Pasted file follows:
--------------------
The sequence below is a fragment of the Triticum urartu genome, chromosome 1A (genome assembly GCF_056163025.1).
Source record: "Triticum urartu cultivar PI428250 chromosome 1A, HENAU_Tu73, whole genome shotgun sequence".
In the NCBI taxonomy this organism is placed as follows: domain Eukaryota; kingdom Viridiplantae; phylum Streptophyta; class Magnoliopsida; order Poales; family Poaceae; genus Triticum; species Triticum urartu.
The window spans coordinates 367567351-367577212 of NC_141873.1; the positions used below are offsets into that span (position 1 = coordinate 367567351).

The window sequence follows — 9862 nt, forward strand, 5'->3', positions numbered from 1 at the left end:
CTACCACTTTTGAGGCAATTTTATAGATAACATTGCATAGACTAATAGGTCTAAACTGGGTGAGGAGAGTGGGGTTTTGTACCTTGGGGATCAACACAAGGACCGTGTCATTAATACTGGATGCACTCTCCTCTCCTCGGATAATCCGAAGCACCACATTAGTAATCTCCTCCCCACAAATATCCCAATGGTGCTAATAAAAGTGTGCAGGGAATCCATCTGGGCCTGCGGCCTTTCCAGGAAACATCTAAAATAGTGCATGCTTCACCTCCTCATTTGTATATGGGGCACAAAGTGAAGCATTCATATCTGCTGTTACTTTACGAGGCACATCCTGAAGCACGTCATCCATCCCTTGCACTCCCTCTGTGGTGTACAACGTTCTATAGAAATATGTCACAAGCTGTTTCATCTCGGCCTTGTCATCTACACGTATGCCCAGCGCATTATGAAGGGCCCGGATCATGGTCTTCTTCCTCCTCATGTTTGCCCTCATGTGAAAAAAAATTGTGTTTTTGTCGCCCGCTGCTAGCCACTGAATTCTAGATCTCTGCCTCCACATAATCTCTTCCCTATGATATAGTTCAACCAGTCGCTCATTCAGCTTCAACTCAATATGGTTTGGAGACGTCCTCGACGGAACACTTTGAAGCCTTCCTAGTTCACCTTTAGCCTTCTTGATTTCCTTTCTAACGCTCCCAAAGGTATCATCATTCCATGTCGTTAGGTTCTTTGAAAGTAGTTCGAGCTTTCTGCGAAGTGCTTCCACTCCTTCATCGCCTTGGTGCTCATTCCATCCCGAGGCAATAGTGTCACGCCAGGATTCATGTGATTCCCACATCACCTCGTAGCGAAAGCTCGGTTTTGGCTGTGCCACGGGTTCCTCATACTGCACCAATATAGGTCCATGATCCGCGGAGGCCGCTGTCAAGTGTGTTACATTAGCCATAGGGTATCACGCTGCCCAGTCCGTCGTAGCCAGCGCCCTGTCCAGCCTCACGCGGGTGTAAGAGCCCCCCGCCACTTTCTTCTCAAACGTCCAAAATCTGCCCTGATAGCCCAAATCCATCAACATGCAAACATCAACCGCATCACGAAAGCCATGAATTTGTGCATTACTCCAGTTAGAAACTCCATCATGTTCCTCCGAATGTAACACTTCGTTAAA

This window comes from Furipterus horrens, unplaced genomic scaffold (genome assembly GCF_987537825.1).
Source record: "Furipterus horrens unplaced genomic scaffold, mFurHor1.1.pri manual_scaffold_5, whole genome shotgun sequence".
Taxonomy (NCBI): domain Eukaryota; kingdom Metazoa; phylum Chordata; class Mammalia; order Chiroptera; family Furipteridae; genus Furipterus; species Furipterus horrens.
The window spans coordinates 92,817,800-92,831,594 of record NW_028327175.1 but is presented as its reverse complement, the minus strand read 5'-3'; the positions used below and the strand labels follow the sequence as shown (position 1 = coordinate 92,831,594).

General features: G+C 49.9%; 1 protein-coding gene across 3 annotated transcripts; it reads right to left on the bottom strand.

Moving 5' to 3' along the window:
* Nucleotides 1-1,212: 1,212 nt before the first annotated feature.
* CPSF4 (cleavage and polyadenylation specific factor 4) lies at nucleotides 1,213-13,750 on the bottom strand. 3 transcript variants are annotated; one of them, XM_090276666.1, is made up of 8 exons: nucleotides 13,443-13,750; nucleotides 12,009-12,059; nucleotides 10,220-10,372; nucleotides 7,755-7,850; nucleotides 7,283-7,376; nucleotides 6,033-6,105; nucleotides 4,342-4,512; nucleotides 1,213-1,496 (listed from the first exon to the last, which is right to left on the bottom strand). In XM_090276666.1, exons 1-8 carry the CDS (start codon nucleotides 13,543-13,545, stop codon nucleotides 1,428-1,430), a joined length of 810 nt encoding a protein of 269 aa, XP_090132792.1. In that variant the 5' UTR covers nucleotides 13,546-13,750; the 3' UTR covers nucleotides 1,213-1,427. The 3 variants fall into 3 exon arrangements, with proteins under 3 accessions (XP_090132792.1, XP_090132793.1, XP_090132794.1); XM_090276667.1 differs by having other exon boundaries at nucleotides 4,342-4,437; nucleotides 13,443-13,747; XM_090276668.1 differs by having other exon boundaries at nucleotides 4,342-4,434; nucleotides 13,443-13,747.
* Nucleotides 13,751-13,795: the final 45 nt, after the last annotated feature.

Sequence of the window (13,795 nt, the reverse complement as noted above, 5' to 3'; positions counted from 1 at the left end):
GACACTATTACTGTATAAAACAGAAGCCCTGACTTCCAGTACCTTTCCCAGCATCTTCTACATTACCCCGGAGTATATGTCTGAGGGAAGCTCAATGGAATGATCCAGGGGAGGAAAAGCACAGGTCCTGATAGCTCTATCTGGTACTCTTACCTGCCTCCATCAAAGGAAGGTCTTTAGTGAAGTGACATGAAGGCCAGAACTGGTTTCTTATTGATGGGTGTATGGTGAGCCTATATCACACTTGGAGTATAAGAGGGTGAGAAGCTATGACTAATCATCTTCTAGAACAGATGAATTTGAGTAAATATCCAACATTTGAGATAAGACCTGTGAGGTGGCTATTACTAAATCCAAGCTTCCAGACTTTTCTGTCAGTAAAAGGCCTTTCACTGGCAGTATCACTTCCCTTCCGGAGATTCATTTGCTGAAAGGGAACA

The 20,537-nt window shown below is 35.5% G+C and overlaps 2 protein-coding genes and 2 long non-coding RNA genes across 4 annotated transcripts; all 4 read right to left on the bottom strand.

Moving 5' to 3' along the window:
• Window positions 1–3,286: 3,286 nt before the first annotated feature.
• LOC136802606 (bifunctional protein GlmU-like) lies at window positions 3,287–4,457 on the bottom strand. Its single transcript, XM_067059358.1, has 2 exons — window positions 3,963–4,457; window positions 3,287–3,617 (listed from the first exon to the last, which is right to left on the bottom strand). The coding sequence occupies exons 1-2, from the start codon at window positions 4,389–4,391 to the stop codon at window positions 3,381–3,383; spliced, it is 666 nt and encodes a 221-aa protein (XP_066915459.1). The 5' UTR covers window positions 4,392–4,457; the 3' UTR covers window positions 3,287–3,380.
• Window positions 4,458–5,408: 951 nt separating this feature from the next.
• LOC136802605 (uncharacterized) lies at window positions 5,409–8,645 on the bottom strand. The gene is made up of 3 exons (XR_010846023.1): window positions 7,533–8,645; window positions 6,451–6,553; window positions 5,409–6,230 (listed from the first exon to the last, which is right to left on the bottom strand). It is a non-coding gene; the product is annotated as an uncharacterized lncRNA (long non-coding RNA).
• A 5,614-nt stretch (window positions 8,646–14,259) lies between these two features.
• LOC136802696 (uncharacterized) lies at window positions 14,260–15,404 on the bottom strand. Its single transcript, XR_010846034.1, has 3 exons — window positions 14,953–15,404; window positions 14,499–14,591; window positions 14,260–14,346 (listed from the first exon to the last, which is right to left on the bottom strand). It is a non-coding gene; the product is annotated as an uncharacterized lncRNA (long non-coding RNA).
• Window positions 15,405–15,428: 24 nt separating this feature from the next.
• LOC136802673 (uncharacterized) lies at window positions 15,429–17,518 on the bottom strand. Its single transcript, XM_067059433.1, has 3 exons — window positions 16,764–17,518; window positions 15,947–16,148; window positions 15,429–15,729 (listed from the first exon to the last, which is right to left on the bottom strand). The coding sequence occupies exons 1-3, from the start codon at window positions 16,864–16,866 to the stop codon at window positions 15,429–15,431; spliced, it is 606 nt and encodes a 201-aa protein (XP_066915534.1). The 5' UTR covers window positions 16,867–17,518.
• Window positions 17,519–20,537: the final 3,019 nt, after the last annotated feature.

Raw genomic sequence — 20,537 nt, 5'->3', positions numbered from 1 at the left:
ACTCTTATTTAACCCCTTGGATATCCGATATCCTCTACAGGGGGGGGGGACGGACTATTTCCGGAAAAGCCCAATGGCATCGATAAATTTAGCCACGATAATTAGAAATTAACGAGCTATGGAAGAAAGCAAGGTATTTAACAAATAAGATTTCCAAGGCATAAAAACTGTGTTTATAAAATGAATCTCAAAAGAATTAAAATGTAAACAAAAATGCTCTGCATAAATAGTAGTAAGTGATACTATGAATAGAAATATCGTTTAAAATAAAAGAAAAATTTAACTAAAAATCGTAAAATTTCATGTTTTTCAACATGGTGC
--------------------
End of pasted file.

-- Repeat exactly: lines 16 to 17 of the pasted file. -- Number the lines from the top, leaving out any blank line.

Sequence of the window (13,795 nt, the reverse complement as noted above, 5' to 3'; positions counted from 1 at the left end):
GACACTATTACTGTATAAAACAGAAGCCCTGACTTCCAGTACCTTTCCCAGCATCTTCTACATTACCCCGGAGTATATGTCTGAGGGAAGCTCAATGGAATGATCCAGGGGAGGAAAAGCACAGGTCCTGATAGCTCTATCTGGTACTCTTACCTGCCTCCATCAAAGGAAGGTCTTTAGTGAAGTGACATGAAGGCCAGAACTGGTTTCTTATTGATGGGTGTATGGTGAGCCTATATCACACTTGGAGTATAAGAGGGTGAGAAGCTATGACTAATCATCTTCTAGAACAGATGAATTTGAGTAAATATCCAACATTTGAGATAAGACCTGTGAGGTGGCTATTACTAAATCCAAGCTTCCAGACTTTTCTGTCAGTAAAAGGCCTTTCACTGGCAGTATCACTTCCCTTCCGGAGATTCATTTGCTGAAAGGGAACA